5 Electronic Soldering Projects for Beginners
Soldering is without a doubt one of the most useful skills to have when working with electronics. Considering how much we're dependent on electronic gadgets today, the ability to solder is something everyone can use. To get started, you need an understanding of how the different components of a soldering kit work. Always observe safety precautions when soldering to protect yourself from injuries.
In this article, we'll give you a rundown of the tools required to begin soldering, and go over five of the best electronics soldering projects for beginners.
Basic Soldering Tools
To get started with electronic soldering, you'll need a few basic tools.
Soldering Gun or Iron
A soldering gun or iron is the most crucial element. Luckily, it doesn't have to be expensive. As of this writing, there are plenty of starter models available for under $10.
A solder wire is the medium used to connect the different components of electronics. These are often made of pure tin, but several different alloys can do the trick, too. It's very crucial that you select the right solder wire for the current you'll be using, since different metals have different melting points.
You need a wire cutter when soldering to trim off the legs of long electronic components or cut long wires. Fortunately, wire cutters are very cheap—as of this writing you can find them online for a minimum of around $3.
A soldering mat protects your desk from damage during the process. Most soldering mats also have compartments in which you can put tiny components of electronic gadgets such as screws and bolts to prevent them from getting lost while you are working.
A tip tinner allows you to clean the tip of your soldering iron and remove residue. This helps prevent oxidation and prolongs the lifespan of your tips.
Now that we have outlined the necessary tools for soldering, let's look at some beginner soldering projects that you can start with if you're new to the game.
1. Sweethearts Flashing LED
This is one of the simplest projects to begin with if you are just starting out. You'll need to solder in the nine resistors and two capacitors that come with the kit. Ensure the capacitors are set up correctly before soldering them, and make sure you don't overheat the joints when soldering to avoid damaging the pads and motherboard. Once all the components are carefully fitted in place, connect a 9 volt power supply to power the LED.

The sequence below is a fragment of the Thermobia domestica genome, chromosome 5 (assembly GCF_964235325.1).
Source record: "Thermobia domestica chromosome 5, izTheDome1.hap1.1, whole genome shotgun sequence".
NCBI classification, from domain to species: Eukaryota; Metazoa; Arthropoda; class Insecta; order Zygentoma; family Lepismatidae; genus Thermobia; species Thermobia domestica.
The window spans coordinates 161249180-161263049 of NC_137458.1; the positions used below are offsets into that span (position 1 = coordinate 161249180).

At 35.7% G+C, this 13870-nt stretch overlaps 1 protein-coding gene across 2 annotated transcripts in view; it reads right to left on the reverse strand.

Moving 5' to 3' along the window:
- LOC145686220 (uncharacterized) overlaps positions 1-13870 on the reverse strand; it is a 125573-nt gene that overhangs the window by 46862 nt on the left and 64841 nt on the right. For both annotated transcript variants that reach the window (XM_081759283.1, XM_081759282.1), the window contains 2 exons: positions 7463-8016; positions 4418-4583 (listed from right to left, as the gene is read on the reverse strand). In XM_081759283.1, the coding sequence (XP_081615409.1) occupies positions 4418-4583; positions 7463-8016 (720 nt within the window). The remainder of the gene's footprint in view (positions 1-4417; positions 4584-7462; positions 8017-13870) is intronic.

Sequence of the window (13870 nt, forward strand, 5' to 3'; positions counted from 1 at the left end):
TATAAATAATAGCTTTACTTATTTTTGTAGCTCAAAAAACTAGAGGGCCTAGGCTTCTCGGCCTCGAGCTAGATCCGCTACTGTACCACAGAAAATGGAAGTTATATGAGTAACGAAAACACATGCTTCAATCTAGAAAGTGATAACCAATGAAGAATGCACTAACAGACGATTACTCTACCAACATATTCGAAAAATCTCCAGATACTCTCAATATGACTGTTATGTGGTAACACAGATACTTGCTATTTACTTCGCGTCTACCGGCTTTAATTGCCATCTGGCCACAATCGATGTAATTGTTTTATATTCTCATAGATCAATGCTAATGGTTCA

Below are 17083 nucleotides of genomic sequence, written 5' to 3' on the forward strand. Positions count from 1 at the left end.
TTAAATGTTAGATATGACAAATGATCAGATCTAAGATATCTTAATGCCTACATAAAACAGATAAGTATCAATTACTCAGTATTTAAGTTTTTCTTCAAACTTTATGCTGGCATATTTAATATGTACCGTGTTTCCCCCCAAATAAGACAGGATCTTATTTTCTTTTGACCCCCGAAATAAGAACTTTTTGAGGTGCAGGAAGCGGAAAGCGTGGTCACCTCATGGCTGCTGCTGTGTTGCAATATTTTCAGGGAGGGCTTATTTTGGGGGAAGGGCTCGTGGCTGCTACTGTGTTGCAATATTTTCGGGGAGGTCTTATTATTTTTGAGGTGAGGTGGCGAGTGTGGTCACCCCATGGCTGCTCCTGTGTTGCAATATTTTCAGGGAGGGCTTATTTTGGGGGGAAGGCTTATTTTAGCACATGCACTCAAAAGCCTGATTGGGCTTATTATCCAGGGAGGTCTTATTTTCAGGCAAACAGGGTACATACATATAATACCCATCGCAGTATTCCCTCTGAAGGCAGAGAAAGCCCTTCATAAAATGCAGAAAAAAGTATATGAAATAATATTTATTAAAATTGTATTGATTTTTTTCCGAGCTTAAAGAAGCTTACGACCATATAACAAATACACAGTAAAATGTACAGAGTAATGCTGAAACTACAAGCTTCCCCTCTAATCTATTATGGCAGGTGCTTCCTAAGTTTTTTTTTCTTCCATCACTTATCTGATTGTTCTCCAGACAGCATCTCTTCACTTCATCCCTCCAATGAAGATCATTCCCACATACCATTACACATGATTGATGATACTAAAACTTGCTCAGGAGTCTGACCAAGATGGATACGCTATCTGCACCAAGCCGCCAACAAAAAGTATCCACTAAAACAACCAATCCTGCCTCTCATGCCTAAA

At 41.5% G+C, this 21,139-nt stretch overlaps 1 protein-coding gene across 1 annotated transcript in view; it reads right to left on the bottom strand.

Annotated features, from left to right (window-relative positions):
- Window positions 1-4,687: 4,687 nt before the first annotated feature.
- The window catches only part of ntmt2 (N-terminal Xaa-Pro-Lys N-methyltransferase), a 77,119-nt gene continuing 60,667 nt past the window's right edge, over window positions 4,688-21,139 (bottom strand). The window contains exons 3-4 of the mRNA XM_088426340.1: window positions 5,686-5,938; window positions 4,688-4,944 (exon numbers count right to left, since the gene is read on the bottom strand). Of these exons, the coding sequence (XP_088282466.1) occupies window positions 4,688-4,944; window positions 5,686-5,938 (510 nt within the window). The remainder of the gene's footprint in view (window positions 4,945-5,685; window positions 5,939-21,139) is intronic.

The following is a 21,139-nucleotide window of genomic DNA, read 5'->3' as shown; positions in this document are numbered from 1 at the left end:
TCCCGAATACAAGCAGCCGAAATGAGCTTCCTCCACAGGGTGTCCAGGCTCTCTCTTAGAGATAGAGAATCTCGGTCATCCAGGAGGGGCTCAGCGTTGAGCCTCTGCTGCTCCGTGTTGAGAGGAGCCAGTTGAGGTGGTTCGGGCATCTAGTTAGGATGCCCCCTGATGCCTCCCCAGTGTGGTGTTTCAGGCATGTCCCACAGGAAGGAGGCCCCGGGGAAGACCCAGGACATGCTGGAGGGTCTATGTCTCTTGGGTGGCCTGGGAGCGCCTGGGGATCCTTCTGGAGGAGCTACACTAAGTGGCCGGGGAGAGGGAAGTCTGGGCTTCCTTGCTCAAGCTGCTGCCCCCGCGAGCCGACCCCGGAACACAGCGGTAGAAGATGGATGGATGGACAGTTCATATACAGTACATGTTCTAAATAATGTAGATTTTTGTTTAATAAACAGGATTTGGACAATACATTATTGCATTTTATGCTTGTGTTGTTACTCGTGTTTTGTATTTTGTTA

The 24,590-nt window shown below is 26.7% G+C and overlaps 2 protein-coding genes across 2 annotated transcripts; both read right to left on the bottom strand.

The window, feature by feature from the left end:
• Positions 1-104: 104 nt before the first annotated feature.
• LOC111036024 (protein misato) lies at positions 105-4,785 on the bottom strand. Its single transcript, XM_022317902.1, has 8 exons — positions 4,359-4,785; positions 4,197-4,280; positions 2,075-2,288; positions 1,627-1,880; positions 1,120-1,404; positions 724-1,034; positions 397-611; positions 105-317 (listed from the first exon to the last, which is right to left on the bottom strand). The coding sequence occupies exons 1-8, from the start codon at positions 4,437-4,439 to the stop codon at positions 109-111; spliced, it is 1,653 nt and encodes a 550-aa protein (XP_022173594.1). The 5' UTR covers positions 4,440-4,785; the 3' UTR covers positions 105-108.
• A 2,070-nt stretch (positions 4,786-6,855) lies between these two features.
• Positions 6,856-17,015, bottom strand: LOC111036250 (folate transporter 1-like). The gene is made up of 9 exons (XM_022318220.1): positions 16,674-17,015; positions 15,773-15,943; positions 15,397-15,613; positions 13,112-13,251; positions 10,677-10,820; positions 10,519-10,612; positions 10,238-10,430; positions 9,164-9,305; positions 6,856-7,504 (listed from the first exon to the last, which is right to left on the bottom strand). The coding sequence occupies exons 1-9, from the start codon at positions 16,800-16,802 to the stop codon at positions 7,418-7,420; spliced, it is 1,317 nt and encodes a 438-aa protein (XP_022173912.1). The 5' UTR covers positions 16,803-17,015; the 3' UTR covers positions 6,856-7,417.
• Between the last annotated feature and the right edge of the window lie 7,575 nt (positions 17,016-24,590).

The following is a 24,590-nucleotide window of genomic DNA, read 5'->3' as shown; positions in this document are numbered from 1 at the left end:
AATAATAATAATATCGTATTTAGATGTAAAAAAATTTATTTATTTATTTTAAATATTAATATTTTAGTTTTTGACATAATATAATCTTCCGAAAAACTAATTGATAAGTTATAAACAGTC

2. 3D X-mas Tree
Assembling a 3D X-mas tree is a relatively simple project you can accomplish in a matter of minutes once the capacitors are fitted correctly. With some kits, the battery clips come pre-installed on the motherboard so you won’t need to conduct any wiring. The kit doesn’t come with a battery, though, so you'll have to purchase one to power the mini electronic tree.
3. IR Remote Tester kit
Unlike the other projects that we have discussed thus far, this one actually has a practical application. To solder the IR remote tester, ensure that the transistors and capacitors are properly set up. Once you have soldered them in place, position an IR remote control near the sensor and press the on/off button to switch on the LED.
4. FM Radio Kit
This project also offers a practical application—you'll end up with a functioning radio, as long as you solder all the components on the motherboard correctly. You should note, however, that this kit has a lot more components, and will therefore require you to pay more attention when soldering in order to not damage any of the parts of the motherboard.
5. MintyBoost Kit
A MintyBoost kit has far less components than any of the other projects we have discussed so far, while also being highly practical. With this project,you can create a DIY phone charger for your phone in a matter of minutes! The MintyBoost kit is very convenient to have in your car since you can find the required AA batteries in most gas or service stations.
Safety Tips When Soldering
It's always important to take precautions when dealing with high heats and electric voltage. Always use tweezers or clamps (not fingers) when holding wires to be heated. Always return the soldering iron to its holder and unplug when not in use. Most importantly, never touch the tip of the soldering iron with your hands when it's working.
Making something cool with your newfound soldering superpowers? Share it with the world on our DIY projects pages!